A few weeks ago, I was informed that my shoes were deeply uncool. For one thing, they weren’t Nike’s, but mostly, they just weren’t cool. I happen to like my shoes, but I brushed it off because the speaker, a fifteen-year-old resident of the Phoenix Program and a member of the Serbu book club, is book club’s shoe expert. Every group needs one. The two of us were in a group with another university student, supposedly discussing issues of advertising and identity. Instead, the other university student and I were learning all about proper shoe selection and care, the benefits of various shoe styles, and the general importance of shoe fashion.
The project was to work in small groups to develop a 30-minute activity and lesson plan on a chosen topic. Small groups worked together to think through activity development and then had the chance to facilitate their activity for the larger group. The topics, chosen jointly, were dumpster diving, sports and culture, poetry, and advertising/identity (the latter was known as “shoe group”).
Each group had time to think through their topic and decide upon the most effective way to convey their point to the larger group. “Shoe group,” eventually disbanded due to a few graduations from the Phoenix program, discussed putting a clean, new shoe on a podium in the center of the room and just having everyone admire it for 30 minutes.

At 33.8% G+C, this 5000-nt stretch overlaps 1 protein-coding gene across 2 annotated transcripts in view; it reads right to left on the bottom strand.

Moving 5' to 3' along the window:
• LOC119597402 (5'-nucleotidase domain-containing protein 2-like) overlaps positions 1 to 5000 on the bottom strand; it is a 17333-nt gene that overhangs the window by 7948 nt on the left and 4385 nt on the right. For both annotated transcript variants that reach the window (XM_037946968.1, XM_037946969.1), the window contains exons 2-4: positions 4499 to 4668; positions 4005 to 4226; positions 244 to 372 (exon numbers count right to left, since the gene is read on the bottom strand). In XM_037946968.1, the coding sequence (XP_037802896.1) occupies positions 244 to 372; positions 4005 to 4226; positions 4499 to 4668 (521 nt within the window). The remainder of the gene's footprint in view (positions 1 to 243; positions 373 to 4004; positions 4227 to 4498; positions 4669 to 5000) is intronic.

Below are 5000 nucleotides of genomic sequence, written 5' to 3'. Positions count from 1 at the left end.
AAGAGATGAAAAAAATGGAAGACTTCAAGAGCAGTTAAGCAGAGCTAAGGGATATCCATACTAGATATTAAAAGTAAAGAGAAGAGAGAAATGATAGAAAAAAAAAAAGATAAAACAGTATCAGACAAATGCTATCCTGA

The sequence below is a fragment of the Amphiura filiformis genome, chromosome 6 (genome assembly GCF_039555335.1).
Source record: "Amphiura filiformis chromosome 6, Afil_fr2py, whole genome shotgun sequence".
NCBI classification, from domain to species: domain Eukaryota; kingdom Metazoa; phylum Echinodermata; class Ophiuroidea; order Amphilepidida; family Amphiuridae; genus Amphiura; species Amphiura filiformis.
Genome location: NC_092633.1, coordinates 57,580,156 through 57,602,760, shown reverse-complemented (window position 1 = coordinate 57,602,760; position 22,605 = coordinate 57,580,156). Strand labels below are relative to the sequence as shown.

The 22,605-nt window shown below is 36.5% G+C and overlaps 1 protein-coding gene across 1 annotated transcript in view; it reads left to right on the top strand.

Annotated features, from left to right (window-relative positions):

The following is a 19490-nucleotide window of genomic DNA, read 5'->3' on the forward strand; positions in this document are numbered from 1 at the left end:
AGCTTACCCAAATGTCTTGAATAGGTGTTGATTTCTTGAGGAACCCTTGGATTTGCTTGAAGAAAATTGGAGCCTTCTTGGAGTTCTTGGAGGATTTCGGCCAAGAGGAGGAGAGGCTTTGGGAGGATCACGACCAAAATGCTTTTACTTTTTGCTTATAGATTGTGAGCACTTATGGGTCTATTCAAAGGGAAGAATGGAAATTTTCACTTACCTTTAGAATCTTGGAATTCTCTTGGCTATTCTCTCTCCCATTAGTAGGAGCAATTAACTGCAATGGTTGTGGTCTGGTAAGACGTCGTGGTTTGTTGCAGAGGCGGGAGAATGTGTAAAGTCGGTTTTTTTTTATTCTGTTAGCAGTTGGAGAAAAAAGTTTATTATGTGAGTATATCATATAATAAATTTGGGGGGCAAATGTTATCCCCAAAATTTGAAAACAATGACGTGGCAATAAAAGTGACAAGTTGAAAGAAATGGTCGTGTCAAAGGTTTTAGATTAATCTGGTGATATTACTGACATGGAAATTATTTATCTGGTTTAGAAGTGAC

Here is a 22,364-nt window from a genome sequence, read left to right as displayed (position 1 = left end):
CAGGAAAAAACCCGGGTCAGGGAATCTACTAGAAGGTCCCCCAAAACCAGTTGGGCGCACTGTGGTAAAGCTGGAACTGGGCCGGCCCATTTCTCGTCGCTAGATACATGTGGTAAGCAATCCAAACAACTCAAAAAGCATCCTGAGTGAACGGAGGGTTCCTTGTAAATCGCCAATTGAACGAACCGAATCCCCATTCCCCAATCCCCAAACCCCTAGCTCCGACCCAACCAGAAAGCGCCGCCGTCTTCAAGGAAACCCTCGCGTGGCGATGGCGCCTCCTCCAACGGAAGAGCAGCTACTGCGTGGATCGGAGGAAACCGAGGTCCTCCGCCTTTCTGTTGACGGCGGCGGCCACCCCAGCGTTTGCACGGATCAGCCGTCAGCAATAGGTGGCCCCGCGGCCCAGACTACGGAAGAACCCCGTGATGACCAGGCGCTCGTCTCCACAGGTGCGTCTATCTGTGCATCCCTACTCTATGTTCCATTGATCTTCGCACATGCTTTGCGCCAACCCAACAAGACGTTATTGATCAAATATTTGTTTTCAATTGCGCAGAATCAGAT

Other groups got serious more quickly, and dove into discussing poetry writing activities, environmental problems due to food waste, and the competitive mentality often associated with sports, respectively. I’ll write more later about how the projects turned out, but for now suffice it to say that it was fun to see Phoenix and UO students collaborating on a joint leadership project. It’s not the first time that has happened in book club (see http://insideoutoregon.com/2012/03/26/monday-post-serbu-book-club-hosts-a-special-guest/) but it was a rewarding moment nonetheless. Although “shoe group” never had a chance to see its own project to fruition (its members joined up with other groups), I have no doubt that with a little time, we would have come up with something meaningful to say about, well, shoes.